Whither the Party Line on Egypt?
By Jack Ross February 2, 2011
Revolutions of world-historic potential, such as we are presently witnessing in Egypt, only happen once in a generation. There is enough awkwardness among the Washington establishment—bewildered at the sight of an uprising against a client state—that they are completely helpless to do much of anything in the face of the tumult on the Egyptian street. But no one is confronting a more awkward comeuppance, and responding to it more erratically, than the neoconservatives.
Champions of President George W. Bush’s “freedom agenda,” the neoconservatives have repeatedly found themselves facing the discomforting reality that democratic change in the Middle East has more often than not led to the emergence of governments that are opposed to the state of Israel. First there was Hamas. Then Hezbollah. Now, potentially, the Muslim Brotherhood.
And yet, instead of injecting a bit of realism into their logic, these events have forced neocons to feverishly grasp either of two contrary positions: The freedom crowd sees the uprising in Egypt as vindication of Bush’s “global democratic revolution”; the Islamophobes have begun their predictable fear mongering about the Muslim Brotherhood and the rise of the global Caliphate.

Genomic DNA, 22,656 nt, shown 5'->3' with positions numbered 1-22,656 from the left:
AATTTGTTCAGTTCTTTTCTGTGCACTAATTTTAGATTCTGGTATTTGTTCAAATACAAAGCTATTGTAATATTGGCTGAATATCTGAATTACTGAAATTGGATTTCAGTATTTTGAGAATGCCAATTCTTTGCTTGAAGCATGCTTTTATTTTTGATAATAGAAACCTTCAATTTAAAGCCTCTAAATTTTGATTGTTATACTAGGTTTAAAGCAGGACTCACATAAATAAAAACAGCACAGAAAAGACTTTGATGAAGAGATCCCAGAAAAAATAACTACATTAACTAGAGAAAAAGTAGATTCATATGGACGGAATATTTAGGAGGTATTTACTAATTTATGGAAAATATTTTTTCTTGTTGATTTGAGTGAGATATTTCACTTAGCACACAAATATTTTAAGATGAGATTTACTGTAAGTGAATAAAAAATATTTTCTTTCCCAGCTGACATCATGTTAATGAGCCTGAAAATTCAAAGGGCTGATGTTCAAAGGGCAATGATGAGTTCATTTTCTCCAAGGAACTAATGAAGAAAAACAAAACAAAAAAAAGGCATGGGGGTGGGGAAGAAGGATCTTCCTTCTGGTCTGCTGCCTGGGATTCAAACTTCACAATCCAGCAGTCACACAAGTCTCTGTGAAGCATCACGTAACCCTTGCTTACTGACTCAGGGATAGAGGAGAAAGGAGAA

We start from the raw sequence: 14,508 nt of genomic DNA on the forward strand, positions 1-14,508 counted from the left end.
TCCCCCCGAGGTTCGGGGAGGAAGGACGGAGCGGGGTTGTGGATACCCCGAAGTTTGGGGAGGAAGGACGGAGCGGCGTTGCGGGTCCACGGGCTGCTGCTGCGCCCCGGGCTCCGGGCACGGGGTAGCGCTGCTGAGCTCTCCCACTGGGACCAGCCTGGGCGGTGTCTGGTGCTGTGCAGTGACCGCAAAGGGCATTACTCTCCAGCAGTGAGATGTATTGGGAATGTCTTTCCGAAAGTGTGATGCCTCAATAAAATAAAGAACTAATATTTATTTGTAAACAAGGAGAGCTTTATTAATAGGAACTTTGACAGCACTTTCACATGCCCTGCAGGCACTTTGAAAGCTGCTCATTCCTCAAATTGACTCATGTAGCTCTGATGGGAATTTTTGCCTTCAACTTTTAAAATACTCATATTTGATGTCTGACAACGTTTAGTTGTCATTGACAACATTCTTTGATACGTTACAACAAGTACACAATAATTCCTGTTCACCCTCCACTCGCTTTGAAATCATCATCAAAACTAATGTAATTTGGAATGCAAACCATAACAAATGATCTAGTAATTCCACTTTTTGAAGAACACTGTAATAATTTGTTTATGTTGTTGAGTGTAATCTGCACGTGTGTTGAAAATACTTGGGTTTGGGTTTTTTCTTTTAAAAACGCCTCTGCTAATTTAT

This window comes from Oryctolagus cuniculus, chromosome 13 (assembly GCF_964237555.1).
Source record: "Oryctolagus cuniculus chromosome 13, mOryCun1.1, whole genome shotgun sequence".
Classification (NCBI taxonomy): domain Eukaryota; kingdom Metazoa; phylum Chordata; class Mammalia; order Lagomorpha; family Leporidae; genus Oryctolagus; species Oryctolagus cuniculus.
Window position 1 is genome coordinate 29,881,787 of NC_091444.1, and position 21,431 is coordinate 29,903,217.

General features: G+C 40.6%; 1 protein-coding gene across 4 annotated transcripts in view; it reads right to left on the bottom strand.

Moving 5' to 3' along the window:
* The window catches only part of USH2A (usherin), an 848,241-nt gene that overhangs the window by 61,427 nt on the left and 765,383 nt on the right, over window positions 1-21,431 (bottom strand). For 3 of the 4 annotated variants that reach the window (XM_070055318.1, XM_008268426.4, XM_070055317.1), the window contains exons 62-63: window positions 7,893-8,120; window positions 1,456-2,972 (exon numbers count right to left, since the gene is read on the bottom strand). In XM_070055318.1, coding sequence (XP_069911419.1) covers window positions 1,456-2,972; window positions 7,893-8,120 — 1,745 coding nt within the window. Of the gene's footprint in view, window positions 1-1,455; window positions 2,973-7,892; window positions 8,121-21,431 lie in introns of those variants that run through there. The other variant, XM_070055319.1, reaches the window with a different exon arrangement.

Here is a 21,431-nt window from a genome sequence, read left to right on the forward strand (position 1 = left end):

The Freedom Crowd
On Commentary magazine’s Contentions blog, Max Boot rhetorically asked in the title of a blog “Are we all neocons now?” The Council on Foreign Relations fellow, who has been generous in his views of President Barack Obama’s approach to Afghanistan, criticized the administration’s response to events in Egypt, arguing that Obama has continued the policy started in the second George W. Bush administration of abandoning the “freedom agenda” for a push towards an illusory Middle East peace.
In a Washington Post symposium, the American Enterprise Institute’s Danielle Pletka, chided Obama for being “on the wrong side of history” and insisted that “our support for secular dictators does more for Islamists than democracy promotion ever did.” The think tank more directly implicated in the Iraq War than any other apparently blames Obama for the empowerment of the Muslim Brotherhood and its Shiite analogs, conveniently ignoring decades of U.S. foreign policymaking.
Postblogger Jennifer Rubin took the lead in trumpeting a vintage Washington study group led by Robert Kagan that discussed how an orderly transition should take place toward free elections. Evidently, the neocons are preparing their exit strategy if, as is likely, an unfriendly government emerges in Egypt—if only Obama had listened to our blue-ribbon panel!
On his World Affairs blog, Josh Muravchik made a nostalgic call for a Polish-style Solidarity movement that can lead to free elections, yet in almost the same breath made clear his implacable opposition to the Muslim Brotherhood.